COVID-19: Madagascar drug to get quick lab analysis, says NAFDAC

2020-05-17
THE PUNCH Newspaper- Daniels Igoni

Following the arrival of the Madagascar herbal cure for COVID-19 in Nigeria on Saturday, the National Agency for Food and Drug Administration and Control has promised to fast-track the laboratory examination of the drug, named Covid Organics.

The agency, which regulates and controls the manufacture, importation, exportation, distribution, advertisement, sale and use of food, drugs, cosmetics, medical devices, packaged water, chemicals and detergents, noted that the product would be subjected to the normal procedure but that the process would be fast-tracked.

The President, Major General Muhammadu Buhari (retd.), had while receiving the samples of the product, also known as CVO, from the visiting President of Guinea Bissau, Umaro Embalo, at the presidential villa noted that he would first “listen to science” before allowing the product or any new medicines to be used in Nigeria.

The President told his guest that the relevant regulatory institutions in the country would need to endorse the product before it could be used by Nigerians.

“We have our institutions, systems and processes in the country. Any such formulations should be sent to them for verification. I will not put it to use without the endorsement of our institutions,” Buhari told Embalo.

Meanwhile, in an interview with Sunday PUNCH on Saturday, NAFDAC’s Director of Public Relations, Dr Abubakar Jimoh, who spoke on behalf of the agency’s director-general, Prof Mojisola Adeyeye, noted that the agency would prioritise the laboratory examination of the product once it received it from the authorities.

He said, “When the drug arrives, it will go to the Minister of Health who will in turn hand it over to NAFDAC through the PTF. It is after that we would start our laboratory examination. It will be subjected to the normal procedure.

“We would expedite action on this because everyone is anxiously waiting for the result. We would speed it up but it will still have to go through the normal laboratory analysis and medical evaluation.

“Unlike the orthodox medicine, with the herbal medicine, it is given linctus status, it is not given full registration and that means it has a life span of two years, unlike normal drug that has a life span of five years. So, this is what will be applicable to the Madagascar drug. We would ensure that the claims being made are true.”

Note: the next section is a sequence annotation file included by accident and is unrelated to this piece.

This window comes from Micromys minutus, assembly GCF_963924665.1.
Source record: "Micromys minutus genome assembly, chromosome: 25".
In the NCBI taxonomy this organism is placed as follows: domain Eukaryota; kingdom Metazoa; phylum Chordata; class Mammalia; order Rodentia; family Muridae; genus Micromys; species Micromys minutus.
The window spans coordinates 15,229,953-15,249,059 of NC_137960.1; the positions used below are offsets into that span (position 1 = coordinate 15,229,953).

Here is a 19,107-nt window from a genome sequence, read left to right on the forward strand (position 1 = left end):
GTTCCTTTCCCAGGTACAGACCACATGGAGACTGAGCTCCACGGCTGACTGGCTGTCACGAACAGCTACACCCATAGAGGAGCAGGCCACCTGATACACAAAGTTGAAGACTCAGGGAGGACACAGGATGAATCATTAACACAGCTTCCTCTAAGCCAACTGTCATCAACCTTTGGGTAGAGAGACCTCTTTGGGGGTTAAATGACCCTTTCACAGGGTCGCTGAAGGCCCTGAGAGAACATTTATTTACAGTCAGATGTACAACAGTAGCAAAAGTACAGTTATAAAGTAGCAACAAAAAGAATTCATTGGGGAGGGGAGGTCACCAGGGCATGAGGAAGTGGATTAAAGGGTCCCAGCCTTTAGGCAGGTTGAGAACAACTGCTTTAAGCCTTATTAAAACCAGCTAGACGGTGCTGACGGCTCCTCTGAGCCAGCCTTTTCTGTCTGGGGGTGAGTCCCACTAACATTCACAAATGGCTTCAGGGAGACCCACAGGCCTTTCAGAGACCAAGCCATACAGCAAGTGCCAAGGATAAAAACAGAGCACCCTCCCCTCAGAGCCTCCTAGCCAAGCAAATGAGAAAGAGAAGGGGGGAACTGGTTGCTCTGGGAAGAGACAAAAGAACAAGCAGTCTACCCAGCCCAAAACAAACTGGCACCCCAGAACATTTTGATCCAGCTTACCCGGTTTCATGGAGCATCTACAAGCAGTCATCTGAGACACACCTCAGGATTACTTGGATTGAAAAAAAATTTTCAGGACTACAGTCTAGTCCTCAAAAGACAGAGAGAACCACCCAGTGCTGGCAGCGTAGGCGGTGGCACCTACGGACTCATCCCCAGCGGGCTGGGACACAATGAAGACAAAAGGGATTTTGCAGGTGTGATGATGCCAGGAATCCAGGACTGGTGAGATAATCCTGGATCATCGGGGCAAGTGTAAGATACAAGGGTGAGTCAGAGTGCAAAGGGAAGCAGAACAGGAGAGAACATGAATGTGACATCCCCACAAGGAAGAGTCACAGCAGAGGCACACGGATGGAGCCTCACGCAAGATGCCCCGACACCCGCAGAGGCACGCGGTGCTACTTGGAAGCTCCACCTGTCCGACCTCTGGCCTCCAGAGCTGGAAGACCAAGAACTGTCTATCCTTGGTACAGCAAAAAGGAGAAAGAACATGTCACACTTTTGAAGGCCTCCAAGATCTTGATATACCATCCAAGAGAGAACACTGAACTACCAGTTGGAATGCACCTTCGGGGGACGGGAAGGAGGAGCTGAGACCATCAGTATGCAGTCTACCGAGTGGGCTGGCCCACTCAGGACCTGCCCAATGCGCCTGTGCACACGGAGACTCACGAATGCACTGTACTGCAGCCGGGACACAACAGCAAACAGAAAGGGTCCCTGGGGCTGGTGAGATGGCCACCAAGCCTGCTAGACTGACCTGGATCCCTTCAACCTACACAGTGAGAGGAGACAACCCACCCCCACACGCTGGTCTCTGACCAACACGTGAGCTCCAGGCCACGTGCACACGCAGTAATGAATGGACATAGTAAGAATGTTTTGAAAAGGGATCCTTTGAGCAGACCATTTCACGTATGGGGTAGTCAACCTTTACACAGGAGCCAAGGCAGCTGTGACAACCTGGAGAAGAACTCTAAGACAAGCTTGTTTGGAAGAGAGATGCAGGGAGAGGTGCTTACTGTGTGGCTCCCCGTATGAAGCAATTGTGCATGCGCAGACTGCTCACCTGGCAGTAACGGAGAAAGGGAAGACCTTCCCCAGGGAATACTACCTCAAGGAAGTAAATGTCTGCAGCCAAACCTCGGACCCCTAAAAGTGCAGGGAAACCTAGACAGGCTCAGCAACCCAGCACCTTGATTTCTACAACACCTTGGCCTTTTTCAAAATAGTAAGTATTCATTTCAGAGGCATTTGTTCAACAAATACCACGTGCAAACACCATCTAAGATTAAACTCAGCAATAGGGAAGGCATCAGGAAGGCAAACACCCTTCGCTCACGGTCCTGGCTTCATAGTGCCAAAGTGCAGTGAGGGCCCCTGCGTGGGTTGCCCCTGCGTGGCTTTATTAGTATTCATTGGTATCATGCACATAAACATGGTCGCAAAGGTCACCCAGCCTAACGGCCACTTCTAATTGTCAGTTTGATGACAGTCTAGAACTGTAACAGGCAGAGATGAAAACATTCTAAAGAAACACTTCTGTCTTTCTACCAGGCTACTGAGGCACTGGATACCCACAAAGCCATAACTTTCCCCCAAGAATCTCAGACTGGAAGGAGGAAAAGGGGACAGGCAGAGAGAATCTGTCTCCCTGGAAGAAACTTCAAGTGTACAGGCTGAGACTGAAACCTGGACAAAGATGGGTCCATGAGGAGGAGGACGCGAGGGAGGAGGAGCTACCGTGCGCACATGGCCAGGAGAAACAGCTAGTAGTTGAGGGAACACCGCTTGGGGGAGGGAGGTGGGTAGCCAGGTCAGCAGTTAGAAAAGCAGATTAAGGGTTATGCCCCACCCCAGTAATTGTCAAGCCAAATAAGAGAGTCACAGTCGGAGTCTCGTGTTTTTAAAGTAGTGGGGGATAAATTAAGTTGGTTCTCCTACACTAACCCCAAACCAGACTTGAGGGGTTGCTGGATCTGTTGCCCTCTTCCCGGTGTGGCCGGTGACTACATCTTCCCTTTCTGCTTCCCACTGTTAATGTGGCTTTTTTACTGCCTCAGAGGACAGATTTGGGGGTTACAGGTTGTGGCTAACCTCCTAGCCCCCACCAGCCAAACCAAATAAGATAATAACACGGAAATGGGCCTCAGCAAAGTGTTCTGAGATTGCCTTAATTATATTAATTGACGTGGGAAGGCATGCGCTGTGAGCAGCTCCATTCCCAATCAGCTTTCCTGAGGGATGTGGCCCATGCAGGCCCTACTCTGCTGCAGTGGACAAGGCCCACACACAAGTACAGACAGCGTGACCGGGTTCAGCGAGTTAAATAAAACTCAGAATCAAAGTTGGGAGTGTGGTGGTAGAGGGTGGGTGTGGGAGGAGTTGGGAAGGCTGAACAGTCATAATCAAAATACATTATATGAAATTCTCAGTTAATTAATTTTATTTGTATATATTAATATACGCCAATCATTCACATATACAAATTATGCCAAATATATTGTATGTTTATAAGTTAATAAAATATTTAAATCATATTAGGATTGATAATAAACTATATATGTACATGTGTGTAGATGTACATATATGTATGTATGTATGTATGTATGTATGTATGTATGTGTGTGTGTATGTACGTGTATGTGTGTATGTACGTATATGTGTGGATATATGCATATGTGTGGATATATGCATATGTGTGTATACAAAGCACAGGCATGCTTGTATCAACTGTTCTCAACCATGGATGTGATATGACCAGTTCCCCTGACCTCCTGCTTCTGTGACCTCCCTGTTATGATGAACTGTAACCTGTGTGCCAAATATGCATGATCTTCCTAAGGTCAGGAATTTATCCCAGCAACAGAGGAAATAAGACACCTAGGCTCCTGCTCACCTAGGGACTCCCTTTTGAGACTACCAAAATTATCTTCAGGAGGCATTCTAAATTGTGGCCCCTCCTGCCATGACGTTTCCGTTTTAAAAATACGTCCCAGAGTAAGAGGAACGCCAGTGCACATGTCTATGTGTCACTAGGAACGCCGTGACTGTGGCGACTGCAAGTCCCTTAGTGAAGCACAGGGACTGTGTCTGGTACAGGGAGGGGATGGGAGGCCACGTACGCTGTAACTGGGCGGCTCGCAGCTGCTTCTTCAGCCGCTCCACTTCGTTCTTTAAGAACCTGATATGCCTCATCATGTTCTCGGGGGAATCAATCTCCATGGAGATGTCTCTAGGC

When asked how long it could take for the laboratory examination to be concluded, he said the normal procedure was three months but that given the situation at hand, the process would be prioritised without compromising the efficiency of the process.

He said, “The normal mandatory procedure is three months, but under this emergency, we would give it a top priority to come out with urgent results. In the process of the evaluation, if NAFDAC needs to get in touch with the manufacturers we will. It all depends on the analysis in the lab.

“This kind of drug does not go through a clinical trial at this stage; it is only when it wants to go through registration that it will be subjected to clinical trial. We are only going to determine its safety and efficacy now.”

Embalo had during the visit said his main reason for visiting Buhari was to thank him and seek his fatherly counsel after the tussles that attended the general elections in Guinea Bissau, which he won.

He disclosed his plan to form a government of national unity and follow in the footsteps of Buhari to begin a war against corruption.

Embalo added that his new government inherited myriads of challenges and would require the “big brother” support of Nigeria to pull through, adding, “The problems of Guinea Bissau are problems of Nigeria. I have come to you as your son.

“I need your help and assistance to make the people happy. I will not let you down; neither will I put you in any difficult situation.”

Buhari, who commended Embalo on his victory and for being able to stabilise his country, noted that Nigeria was determined to keep West Africa politically stable, promising to support the new government in Guinea Bissau.

He said, “I commend your political dexterity in getting the opposition to join the proposed unity government. I will cooperate and help in every way possible.”

The Senior Special Assistant to the President on Media and Publicity, Mr Garba Shehu, said in a statement that Buhari seized the opportunity to praise the President of Niger Republic, Mahamadou Issoufou, for the “good work” he had done in the West African sub-region.

Issoufou is the current Chairman of the Economic Community of West African States.

Following the criticisms that greeted the planned importation of the Madagascar drug into Nigeria, the Chairman of the Presidential Task Force on COVID-19 and Secretary to the Government of the Federation, Mr Boss Mustapha, said on Thursday that Nigeria did not request the herbal medicine from Madagascar.

He explained it was a gesture from Madagascar to all African countries, including Nigeria. He noted that the quantities meant for each African country were airlifted to Guinea Bissau from where respective African countries would airlift theirs.